NY West Indian Day Parade marred by nearby slaying

West Indian Day Parade
In this Monday, Sept. 2, 2013, file photo, Bill de Blasio, foreground second from right, dances with his family as he makes his way along Eastern Parkway in the Brooklyn borough of New York during the West Indian Day Parade. (AP Photo/Tina Fineberg, File)

NEW YORK (AP) — Colorful floats, elaborate costumes, politicians and merrymakers filled the streets Monday for the annual West Indian Day Parade, a Caribbean celebration and political see-and-be-seen event that was marred by a fatal shooting nearby before the official festivities got underway.
The parade, one of the city’s largest, has been scarred by violence in recent years.
Hours before the parade stepped off, a “career criminal” who had recently been paroled opened fire on a crowd of people who had already begun parade festivities in Brooklyn, police Commissioner William Bratton said. A 55-year-old man was killed, and the suspect was taken into custody.
Last year, two people were fatally stabbed at the parade, and a man was shot to death in 2011.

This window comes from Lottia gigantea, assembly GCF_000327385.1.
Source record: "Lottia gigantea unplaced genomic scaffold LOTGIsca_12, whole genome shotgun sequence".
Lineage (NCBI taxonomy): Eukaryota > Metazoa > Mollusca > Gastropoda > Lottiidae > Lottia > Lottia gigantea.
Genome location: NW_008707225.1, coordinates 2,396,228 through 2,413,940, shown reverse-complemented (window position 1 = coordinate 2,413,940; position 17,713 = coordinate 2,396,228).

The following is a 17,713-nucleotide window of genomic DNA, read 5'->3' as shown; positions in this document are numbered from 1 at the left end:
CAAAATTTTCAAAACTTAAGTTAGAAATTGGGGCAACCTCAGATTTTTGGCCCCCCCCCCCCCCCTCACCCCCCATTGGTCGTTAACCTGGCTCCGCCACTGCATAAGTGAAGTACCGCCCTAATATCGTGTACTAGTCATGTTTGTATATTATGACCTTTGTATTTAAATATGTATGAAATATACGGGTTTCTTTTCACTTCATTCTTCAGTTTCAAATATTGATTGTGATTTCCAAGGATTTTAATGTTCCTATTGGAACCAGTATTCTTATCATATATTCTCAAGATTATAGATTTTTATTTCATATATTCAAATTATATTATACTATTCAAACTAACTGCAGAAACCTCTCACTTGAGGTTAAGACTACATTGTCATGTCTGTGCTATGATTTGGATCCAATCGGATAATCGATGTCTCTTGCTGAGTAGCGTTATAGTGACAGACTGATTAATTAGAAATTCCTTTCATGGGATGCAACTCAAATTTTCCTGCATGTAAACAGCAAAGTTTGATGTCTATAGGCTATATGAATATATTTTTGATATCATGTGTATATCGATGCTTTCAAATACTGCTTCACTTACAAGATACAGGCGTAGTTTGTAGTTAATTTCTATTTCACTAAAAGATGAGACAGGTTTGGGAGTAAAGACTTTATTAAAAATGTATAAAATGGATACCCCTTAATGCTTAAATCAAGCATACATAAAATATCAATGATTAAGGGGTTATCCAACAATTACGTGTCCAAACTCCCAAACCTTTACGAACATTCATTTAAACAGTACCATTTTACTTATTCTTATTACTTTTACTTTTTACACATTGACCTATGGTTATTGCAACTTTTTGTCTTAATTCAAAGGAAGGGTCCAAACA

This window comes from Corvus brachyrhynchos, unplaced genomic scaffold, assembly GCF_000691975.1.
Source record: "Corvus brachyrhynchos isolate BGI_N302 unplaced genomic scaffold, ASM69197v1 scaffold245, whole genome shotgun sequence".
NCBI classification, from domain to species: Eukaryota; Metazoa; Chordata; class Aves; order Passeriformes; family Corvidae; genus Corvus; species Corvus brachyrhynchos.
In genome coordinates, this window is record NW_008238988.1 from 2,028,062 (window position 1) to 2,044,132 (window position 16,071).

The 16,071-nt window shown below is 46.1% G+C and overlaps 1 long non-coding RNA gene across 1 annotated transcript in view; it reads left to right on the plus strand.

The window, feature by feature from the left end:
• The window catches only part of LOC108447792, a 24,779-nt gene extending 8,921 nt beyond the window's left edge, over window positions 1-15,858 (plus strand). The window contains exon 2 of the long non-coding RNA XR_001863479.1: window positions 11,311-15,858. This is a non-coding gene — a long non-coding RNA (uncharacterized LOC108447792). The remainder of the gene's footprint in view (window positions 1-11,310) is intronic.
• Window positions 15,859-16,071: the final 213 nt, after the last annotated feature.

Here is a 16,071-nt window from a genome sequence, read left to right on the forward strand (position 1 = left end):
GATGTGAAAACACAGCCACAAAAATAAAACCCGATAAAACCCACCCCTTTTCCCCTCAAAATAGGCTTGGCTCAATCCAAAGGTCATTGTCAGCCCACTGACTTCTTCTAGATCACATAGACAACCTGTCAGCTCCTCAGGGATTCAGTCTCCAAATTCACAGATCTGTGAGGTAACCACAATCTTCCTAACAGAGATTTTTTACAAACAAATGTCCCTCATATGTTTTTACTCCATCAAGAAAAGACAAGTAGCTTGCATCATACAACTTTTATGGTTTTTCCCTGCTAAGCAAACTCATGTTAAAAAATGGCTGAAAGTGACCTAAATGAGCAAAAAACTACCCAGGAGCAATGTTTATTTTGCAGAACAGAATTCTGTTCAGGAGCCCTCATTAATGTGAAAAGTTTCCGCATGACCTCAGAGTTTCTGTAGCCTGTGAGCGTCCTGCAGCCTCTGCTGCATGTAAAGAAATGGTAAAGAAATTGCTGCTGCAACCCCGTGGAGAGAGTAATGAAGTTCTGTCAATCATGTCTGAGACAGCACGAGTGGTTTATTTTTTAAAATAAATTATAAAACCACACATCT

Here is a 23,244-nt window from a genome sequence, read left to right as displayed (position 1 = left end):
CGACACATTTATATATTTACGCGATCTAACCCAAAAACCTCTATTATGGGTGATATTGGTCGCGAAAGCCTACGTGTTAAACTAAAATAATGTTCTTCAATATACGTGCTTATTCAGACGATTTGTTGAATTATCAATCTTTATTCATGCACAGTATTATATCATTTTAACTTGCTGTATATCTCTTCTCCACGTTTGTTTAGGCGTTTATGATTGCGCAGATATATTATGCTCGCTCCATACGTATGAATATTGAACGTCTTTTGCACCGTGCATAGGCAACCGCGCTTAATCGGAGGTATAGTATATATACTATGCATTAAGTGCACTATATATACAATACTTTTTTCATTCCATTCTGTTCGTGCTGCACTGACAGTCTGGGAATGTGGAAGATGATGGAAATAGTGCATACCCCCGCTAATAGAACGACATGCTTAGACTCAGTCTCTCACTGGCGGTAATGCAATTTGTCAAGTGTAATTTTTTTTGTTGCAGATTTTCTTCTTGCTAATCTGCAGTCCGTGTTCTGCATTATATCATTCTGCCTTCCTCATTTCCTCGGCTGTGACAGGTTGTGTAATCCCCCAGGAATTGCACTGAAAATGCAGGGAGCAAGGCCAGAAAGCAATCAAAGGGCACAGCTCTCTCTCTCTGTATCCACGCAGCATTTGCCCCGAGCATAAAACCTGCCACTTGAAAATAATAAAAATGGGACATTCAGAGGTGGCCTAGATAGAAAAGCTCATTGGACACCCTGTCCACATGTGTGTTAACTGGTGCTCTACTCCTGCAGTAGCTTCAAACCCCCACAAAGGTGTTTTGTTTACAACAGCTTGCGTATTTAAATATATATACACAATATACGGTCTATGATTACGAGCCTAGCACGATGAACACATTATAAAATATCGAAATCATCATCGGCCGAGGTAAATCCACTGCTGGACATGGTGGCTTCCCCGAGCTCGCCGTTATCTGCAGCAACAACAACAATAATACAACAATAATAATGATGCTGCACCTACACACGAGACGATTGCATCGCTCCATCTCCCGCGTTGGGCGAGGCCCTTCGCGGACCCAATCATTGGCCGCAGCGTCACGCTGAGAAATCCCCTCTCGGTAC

Mayor Bill de Blasio defended the importance of the parade despite the violence that has often surrounded it.
“The vast, vast majority have a wonderful time and only a few individuals get out of line,” he said at a breakfast attended by elected officials, parade organizers and local dignitaries before the parade.
“This parade started small, became big and is one of the great events in our city,” he said.
Sporting a colorful tribal shirt, the mayor was joined on the hot, humid day by his wife, Chirlane McCray, who is of Caribbean decent, and their children, Dante and Chiara.
West Indian Day Parade
Dressed to march in the annual West Indian Day Parade, Brittany Grice poses for a photograph as she makes her way to the route along Brooklyn’s Eastern Parkway, in New York, Monday, Sept 1, 2014. (AP Photo/Mark Lennihan)

The parade celebrates Caribbean culture and echoes traditional pre-Lenten Carnival festivities, with dancers wearing elaborate, feathered costumes.
The event, which draws more than 1 million people, also provides one of the last big stages before the Sept. 9 primary.
Brooklyn Borough President Eric Adams was this year’s grand marshal.


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